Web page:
Last week was Equal Pay Day, marking how long into the year a woman in this country must work to have earned the same as a man.
Is that really still true? We women earn only 78 cents for every dollar that men earn for the same work? I was shocked by the facts when I saw this press release from the National Council of Jewish Women.
And I wonder: Where is the outrage? Where are the Jewish women (besides those at NCJW) agitating for change?
It is no new thing to observe that young women in this country are complacent about gender discrimination, as if their mothers and grandmothers had done all the hard work of righting earlier wrongs and now they have nothing to be concerned about.
Two summers ago I taught writing to 16 and 17 year olds at a Jewish leadership-oriented summer camp. Most of my students were female and one day, when we were talking about journalism as a career, I said they might face professional challenges their male peers do not, and cited a couple of examples. The response from this usually dynamic group? Blank stares all around.
But perhaps it’s not just young women. We are all too complacent.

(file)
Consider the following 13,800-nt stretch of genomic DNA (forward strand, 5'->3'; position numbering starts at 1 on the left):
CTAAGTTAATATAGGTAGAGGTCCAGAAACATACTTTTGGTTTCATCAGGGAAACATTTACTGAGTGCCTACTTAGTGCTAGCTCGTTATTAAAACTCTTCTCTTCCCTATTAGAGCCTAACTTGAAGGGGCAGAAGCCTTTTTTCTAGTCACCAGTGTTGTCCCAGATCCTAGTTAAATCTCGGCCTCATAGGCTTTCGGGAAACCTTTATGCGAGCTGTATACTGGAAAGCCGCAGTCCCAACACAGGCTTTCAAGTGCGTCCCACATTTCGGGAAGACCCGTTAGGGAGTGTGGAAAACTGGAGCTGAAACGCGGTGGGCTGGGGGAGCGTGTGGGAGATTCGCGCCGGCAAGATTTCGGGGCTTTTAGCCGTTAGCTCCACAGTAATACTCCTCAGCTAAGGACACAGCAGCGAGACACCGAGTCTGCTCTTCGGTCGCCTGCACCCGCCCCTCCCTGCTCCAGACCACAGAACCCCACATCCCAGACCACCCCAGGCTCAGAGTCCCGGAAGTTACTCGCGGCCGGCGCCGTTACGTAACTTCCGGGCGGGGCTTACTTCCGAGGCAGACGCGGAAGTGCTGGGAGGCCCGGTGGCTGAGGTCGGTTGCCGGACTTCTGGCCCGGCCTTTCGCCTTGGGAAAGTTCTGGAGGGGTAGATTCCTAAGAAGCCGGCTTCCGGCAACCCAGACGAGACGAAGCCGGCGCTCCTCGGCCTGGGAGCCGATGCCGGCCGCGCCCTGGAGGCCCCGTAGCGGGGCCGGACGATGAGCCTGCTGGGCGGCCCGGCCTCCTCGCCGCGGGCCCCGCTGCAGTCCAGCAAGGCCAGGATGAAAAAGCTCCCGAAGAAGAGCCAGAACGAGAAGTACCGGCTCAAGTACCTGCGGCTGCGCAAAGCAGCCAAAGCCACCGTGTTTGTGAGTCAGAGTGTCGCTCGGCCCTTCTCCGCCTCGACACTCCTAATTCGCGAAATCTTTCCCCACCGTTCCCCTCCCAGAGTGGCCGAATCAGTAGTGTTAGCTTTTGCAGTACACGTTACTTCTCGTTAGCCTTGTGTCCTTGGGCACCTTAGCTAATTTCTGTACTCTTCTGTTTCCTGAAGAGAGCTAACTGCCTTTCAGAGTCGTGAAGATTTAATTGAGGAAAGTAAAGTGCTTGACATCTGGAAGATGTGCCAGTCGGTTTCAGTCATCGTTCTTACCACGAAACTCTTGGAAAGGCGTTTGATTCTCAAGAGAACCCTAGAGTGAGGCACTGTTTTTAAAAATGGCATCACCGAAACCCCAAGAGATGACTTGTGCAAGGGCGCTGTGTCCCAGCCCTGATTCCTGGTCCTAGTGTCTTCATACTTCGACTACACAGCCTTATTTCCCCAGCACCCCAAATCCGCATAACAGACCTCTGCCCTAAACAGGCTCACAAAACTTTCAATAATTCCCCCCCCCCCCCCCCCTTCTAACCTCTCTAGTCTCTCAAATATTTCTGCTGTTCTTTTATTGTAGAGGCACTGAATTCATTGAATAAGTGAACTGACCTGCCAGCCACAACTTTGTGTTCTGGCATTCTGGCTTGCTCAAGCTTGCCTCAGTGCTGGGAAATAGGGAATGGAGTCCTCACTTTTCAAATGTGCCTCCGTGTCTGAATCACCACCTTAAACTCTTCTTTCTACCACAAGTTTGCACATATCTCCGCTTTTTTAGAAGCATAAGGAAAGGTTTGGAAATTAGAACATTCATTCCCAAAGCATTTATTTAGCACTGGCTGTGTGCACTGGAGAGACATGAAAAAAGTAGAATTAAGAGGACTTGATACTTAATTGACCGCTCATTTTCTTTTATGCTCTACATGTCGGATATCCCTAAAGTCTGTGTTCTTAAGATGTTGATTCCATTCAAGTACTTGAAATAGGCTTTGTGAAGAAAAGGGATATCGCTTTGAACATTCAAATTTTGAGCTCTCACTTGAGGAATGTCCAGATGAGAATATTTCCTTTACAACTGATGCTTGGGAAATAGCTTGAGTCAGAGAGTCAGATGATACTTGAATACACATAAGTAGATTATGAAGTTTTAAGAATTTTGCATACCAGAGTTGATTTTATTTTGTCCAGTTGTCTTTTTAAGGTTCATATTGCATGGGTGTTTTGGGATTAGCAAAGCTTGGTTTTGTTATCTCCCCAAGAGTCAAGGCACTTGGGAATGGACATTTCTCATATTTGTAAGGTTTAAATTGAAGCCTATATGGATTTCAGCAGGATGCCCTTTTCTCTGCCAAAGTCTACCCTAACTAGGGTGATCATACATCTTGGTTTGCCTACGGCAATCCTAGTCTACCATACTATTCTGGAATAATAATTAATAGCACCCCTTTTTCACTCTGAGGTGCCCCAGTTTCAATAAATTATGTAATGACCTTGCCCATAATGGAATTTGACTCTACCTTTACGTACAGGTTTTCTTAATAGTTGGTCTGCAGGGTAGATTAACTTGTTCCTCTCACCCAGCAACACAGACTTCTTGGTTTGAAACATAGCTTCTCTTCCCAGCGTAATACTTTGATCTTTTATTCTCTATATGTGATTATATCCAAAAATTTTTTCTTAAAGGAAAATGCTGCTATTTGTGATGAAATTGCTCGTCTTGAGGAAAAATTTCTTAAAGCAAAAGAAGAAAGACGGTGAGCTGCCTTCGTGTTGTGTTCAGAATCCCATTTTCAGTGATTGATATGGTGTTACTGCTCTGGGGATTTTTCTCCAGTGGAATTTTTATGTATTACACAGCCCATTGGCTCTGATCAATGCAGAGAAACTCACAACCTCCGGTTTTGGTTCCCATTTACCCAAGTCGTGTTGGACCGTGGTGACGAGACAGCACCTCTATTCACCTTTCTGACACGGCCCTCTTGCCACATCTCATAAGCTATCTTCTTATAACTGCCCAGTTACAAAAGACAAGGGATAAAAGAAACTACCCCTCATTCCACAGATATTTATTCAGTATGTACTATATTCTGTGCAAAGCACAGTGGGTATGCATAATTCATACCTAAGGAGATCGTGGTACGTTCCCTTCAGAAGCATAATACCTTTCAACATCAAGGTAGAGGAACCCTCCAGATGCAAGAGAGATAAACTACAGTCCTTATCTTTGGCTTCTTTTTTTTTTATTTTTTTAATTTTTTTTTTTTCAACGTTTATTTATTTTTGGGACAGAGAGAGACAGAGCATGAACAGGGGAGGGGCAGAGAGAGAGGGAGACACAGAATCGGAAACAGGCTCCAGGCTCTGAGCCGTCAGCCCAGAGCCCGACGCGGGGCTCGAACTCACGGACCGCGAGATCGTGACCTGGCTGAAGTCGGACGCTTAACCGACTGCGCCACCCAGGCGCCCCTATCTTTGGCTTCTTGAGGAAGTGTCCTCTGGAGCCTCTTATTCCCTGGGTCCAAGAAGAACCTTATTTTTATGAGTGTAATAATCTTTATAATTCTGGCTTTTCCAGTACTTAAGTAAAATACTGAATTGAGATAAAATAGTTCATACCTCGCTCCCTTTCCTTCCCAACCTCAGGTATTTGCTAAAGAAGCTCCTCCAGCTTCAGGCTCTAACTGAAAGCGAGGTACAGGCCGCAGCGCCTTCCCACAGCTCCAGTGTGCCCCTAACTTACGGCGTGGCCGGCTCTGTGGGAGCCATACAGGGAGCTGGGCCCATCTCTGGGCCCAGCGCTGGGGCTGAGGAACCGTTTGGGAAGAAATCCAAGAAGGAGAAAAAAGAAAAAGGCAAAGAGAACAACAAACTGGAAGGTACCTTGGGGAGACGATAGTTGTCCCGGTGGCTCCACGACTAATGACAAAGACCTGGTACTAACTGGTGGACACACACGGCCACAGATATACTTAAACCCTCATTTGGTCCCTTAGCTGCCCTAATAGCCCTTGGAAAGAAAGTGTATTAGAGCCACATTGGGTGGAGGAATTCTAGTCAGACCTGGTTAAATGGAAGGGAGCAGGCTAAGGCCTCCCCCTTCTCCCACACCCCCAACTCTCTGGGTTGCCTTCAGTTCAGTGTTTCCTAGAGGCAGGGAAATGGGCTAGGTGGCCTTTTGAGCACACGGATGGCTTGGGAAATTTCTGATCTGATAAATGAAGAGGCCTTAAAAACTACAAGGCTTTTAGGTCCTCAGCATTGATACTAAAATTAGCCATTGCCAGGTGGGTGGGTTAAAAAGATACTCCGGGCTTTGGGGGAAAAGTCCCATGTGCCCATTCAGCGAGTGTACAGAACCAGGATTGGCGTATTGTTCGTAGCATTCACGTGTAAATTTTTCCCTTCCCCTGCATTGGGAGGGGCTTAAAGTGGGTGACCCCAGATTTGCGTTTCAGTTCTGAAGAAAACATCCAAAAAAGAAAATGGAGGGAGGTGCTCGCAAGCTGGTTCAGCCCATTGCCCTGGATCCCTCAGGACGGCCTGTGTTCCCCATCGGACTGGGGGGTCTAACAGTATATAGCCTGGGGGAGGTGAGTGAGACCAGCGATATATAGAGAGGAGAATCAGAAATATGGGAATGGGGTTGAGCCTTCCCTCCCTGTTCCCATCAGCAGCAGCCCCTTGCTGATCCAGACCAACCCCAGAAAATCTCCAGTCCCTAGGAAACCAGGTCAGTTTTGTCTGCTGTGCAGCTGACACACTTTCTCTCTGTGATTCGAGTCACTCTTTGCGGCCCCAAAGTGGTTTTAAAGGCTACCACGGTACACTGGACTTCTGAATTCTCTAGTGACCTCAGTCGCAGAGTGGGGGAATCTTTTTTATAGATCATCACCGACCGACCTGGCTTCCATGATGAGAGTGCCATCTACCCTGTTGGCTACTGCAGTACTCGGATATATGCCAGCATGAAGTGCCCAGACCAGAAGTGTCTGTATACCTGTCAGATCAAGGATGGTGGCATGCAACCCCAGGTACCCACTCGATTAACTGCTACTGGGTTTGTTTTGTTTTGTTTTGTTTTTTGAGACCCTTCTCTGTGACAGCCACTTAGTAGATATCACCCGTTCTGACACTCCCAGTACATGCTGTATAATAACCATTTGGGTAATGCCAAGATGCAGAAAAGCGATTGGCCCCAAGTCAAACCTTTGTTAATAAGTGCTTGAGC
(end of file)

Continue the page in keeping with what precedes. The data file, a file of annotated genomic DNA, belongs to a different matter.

We face so much less gender discrimination than did our mothers. In the early years of my life, in some states women were not permitted to open bank accounts without a husband’s signature.
So much has changed. But still there are issues, often subtle. At one job I had at a company with all-male management, I had to fight hard over a period of months for a raise and I wondered if my male colleagues — who were probably seen, I thought, more as their household “breadwinners” by our bosses — faced the same battle. There’s that added layer of female-ness, too, of wondering how we’re “seen” as women: Are we considered by our managers to be confidently assertive or “too pushy?”
The very first act President Obama signed into law was the Lilly Ledbetter Fair Pay Act of 2009, which makes the 180-day window for filing a pay discrimination lawsuit re-set with each discriminatory paycheck, rather than begin at the time the pay was agreed upon. It is a much-needed repair to a bad law. A photograph of Ledbetter with President Obama is above.
But there is so much more work to do — for example, around the lack of paid parental leave in Jewish organizations as in many others.
Why are we Jewish women not making noise around them, agitating for change? Why are we so complacent?